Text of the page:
The issue stirs fierce debate. Does a formal leave policy improve women’s opportunities to compete professionally and provide needed job security, much as mandated family leave is designed to do? Or does it imply impairment—that women are unfit to lead due to a built-in, biological monthly lapse in judgment—and, in turn, justify discrimination? In practice, the success of the laws vary: some have unwieldy, even humiliating medical requirements; and most tend to be under-utilized for fear of backlash.
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No doubt, the notion that menstruation makes women less competent workers should be firmly rejected and shut down. We can educate how and why it is that periods are debilitating for many (up to one in four women experience severe periods, particularly those with conditions like uterine fibroids and endometriosis)—and still stand behind the assertion that this is not a sign of weakness. And we must simultaneously keep up the drumbeat that the overall ability to manage menstruation is part of having a healthy, high-performing workforce.
And then there is the radically holistic model known as the Red School Movement, a sort of menstrual utopia. Its founder, the Australian psychotherapist and educator Alexandra Pope, is at the fore of the concept called “menstruality”—a program designed to take business to a whole new lunar level by treating the monthly cycle as a force to be leveraged and harnessed. Just imagine being able to potentially align key assignments around those days we’re biologically primed for heightened creativity or productivity (or to steer clear of the crankiest, crampiest ones). She advises this will result in greater effectiveness, efficiency, and satisfaction—for both men and women.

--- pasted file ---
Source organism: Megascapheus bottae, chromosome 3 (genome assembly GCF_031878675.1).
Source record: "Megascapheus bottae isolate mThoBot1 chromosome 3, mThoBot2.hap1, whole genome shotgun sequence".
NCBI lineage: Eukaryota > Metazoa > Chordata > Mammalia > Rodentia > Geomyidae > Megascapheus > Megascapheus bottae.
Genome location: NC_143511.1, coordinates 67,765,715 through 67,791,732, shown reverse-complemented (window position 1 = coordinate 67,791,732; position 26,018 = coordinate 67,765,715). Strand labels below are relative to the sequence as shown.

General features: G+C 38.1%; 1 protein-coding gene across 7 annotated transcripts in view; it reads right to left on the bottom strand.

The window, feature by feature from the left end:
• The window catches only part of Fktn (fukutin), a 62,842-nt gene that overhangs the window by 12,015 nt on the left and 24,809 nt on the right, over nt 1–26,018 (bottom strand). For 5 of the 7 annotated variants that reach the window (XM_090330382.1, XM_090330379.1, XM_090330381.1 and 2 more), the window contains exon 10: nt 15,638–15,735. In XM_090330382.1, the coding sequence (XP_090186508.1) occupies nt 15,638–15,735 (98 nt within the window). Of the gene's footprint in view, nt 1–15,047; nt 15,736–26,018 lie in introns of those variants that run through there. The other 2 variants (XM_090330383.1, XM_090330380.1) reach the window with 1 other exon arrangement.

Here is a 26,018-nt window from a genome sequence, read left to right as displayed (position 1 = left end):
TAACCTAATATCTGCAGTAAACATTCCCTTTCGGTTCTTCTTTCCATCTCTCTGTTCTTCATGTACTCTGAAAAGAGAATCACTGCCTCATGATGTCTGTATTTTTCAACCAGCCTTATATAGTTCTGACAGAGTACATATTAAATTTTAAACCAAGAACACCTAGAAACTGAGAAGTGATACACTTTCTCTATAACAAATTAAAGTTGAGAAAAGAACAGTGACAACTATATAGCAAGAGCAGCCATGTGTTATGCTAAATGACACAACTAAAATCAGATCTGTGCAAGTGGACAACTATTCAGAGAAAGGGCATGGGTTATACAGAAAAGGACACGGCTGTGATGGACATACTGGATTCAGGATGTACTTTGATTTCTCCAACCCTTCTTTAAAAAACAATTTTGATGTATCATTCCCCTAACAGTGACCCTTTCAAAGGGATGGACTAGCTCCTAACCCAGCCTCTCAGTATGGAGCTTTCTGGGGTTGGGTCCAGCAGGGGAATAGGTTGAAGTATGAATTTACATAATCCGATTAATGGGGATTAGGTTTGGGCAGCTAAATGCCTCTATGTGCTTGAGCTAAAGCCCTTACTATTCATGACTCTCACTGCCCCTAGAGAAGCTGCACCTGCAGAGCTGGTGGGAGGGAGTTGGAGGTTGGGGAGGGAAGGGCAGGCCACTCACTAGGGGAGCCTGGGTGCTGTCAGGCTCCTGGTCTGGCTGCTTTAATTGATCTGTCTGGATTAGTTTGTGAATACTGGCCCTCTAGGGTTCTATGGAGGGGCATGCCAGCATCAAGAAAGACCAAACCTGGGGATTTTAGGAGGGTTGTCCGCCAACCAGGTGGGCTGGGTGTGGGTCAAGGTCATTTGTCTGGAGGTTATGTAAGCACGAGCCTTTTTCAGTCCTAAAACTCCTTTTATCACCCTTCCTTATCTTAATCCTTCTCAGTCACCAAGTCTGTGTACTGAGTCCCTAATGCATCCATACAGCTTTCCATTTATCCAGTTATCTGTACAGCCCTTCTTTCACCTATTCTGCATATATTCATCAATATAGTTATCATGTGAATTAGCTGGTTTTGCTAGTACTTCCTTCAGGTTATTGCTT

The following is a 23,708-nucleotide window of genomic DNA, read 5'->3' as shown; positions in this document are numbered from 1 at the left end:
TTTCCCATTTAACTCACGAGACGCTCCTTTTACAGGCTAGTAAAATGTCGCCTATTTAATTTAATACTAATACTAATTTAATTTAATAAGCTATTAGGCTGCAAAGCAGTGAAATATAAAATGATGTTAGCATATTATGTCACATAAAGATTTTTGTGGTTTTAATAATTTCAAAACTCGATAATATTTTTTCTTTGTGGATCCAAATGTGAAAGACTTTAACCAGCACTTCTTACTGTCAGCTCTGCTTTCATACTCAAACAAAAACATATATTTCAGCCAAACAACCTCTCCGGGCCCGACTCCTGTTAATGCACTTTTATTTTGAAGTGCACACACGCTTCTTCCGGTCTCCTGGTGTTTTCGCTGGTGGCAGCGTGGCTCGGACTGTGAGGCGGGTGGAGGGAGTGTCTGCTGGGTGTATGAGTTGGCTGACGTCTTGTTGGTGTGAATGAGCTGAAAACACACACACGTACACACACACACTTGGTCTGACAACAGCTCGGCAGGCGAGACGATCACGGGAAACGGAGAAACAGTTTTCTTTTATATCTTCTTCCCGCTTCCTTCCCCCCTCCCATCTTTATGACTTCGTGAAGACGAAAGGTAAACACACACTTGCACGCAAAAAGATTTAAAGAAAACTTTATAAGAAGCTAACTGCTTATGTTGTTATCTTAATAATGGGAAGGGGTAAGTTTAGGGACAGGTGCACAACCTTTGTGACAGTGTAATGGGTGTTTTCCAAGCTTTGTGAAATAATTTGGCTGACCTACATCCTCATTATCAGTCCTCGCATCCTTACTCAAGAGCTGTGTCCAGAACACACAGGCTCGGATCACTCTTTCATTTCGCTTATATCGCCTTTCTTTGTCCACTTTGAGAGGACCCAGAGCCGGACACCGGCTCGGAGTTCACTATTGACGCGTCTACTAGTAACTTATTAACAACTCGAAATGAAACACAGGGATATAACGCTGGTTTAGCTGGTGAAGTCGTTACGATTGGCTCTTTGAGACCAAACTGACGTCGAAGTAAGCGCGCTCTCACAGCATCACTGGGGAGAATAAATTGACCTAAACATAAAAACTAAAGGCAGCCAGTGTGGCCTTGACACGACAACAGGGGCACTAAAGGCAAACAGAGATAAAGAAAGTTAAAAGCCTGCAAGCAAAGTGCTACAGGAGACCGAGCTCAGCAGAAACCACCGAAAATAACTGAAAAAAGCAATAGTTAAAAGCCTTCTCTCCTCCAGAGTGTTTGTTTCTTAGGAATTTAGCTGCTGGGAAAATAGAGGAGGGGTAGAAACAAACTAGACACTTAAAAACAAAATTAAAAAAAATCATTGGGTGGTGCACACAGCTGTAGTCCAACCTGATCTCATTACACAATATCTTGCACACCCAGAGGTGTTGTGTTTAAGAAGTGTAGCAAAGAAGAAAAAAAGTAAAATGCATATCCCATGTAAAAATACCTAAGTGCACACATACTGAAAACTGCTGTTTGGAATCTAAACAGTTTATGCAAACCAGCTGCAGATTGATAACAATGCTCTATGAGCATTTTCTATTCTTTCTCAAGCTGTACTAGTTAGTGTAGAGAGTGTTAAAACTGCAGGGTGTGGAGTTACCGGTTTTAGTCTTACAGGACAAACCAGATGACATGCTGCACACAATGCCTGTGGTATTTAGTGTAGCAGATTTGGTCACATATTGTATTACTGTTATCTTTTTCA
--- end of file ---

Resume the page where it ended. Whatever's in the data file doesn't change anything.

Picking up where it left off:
It's amazing to imagine a workplace where we all have the freedom to embrace, and then extol, the sheer power of our bodies.
Of course, there are practical challenges: a deadline is a deadline, bloating be damned. And there are risks too. In the U.S., the very act of sharing information about the timing of or reactions to one’s own menstrual cycle could amount to privacy intrusions that run afoul of key anti-discrimination measures, especially with regard to conditions including pregnancy and mental health. That would be a dangerous step backward. But, at the same time, it's also amazing to imagine a workplace where we all have the freedom to embrace, and then extol, the sheer power of our bodies.
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With so much progress over the past few years in making periods public, even political—from the passage of laws to eliminate the “tampon tax” and to make menstrual products freely available in schools and shelters—menstrual equity in the workplace is the logical next frontier.
It's a cause that enjoys rare bipartisan support, no small achievement in today's polarized times. For example, a new rule ensuring maxi pads are available to federal inmates was announced this summer by the Bureau of Prisons—part of the U.S. Department for Justice, led by conservative stalwart and Trump-appointee Attorney General Jeff Sessions. That is progress in which we should revel, and utilize to demand further menstrual policy advances.
For now, though, at the very least we deserve fairly-stocked restrooms—coupled with an assurance that our bodies' natural functions will not be cause for bias or termination, and won't be held against us while we’re on the clock.
Jennifer Weiss-Wolf is the cofounder of Period Equity, a national law and policy organization dedicated to menstrual access, affordability, and safety, and the author of the new book Periods Gone Public: Taking a Stand for Menstrual Equity.
Jennifer Weiss-Wolf is the cofounder of Period Equity and a fellow at the Brennan Center for Justice at NYU School of Law. She is the author of Periods Gone Public: Taking a Stand for Menstrual Equity.